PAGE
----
Can Scholarly Associations Be Heard beyond the Academy?

Article excerpt

Journalism and mass communication education is a growing field. Students are attracted by opportunities to create content that will inform, entertain, and influence society. Journalism and mass communication industries continue to face a series of challenges, including disruptive technology, which have the potential to profoundly impact the vitality of these industries. The role of media in American society is more critically evaluated than ever. Americans have become increasingly disenchanted with institutions in general and the media in particular, and many are concerned with the clash of business demands with professional practices. So, it is time to consider afresh what role journalism and mass communication education should take in this society.

Of central concern is whether the enterprise of journalism and mass communication education can become a potentially vital source of informa tion and guidance to such diverse publics. To effectively respond to such challenges, our field needs a vision that would include:

(1) A commitment to public discourse and understanding.

(2) Taking a leadership role in dealing with the "societal needs and trends" facing America and the world.

(3) Enhancing communication and understanding through teaching and research, especially in its application to the practice of communication.

This essay focuses on the functions of associations in the journalism and mass communication education process. Our academic associations are critically poised to tackle major issues that are beyond the scope of individual college and university programs. Such issues take us far beyond the typical curricular concerns of mass communication education: how to educate students who are prepared to think intelligently, solve problems creatively, and make decisions about the issues they will face.

Associations can evaluate and speak for the quality and standards of our disciplines. Perhaps best known is ACEJMC, the Accrediting Council on Education in Journalism and Mass Communications, which is responsible for the evaluation of professional journalism and mass communications programs in colleges and universities. Lesser known are activities of associations such as NCA, the National Communication Association, which provides an Advancing the Discipline Program helping communication programs which have found themselves under attack during times of budgetary crisis. Associations can also provide the platform for ensuring appropriate standards in other educational venues. For example, NCA has developed standards for speaking, listening, and media literacy for students in K-12 that have been important in the development of state-based curricular standards. For the twenty standards, the association has established competency statements in the areas of knowledge, attitudes, and behaviors, along with grade-level teaching activities aligned with the standards and competencies.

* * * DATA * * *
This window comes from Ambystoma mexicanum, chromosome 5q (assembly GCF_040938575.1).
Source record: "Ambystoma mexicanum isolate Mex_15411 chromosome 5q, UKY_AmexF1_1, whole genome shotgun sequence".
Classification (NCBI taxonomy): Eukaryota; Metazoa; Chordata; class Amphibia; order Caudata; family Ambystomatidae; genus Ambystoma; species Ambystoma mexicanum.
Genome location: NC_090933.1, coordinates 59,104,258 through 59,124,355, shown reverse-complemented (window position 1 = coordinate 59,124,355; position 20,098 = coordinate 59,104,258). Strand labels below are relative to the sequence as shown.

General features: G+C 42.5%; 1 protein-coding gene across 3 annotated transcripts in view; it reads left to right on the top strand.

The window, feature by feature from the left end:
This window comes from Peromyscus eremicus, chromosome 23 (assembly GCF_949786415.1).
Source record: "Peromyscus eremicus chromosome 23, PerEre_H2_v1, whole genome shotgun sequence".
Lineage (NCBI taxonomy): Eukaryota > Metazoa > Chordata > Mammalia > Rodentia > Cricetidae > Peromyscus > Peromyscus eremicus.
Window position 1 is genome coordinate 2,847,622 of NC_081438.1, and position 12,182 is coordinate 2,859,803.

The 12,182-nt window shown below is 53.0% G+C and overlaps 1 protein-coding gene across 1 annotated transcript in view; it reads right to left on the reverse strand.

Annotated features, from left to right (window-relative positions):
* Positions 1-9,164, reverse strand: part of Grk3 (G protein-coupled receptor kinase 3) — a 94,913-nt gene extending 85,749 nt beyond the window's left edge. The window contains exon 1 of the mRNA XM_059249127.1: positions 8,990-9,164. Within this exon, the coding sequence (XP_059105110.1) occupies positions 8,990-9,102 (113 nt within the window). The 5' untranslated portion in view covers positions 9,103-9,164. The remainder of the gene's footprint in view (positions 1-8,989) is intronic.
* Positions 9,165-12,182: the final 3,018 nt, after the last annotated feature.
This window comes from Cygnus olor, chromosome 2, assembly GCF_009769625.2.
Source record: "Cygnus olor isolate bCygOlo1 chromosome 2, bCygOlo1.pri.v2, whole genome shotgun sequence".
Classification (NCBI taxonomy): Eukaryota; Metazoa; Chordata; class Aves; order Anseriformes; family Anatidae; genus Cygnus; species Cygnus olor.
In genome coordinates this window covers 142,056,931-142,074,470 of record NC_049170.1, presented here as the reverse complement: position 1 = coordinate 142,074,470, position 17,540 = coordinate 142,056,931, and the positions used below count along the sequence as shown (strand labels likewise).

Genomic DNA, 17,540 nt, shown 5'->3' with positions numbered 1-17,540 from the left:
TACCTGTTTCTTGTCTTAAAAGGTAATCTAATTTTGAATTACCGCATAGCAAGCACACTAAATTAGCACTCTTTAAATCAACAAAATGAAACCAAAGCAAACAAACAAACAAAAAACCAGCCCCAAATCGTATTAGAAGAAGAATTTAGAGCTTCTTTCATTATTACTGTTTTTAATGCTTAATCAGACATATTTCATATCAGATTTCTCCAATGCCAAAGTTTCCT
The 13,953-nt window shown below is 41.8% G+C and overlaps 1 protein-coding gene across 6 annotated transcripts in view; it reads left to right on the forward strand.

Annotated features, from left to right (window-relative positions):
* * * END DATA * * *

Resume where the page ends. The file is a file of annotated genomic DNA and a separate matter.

The ability to display our work is the most familiar aspect of associations to members. Through journals, conventions, and other activities, associations are the touchstone of scholarly productivity. Achieving divisional status within an association is one "coming of age" measurement of a scholarly area. Yet many of the activities of associations are invisible, such as the work of publication committees of all scholarly associations which tackle issues of mission, number, size, and editorship of publications. Associations have devoted considerable time to the discussion of issues of online journals and affiliating with searchable online databases as a way to increase visibility and accessibility without undercutting important revenue streams which make journal production possible. More visible, and currently controversial, is the effort of CCA, the Council for Communication Associations, to attain National Research Council recognition in an effort to increase the demonstrated legitimacy of the discipline and increase access to research funds. …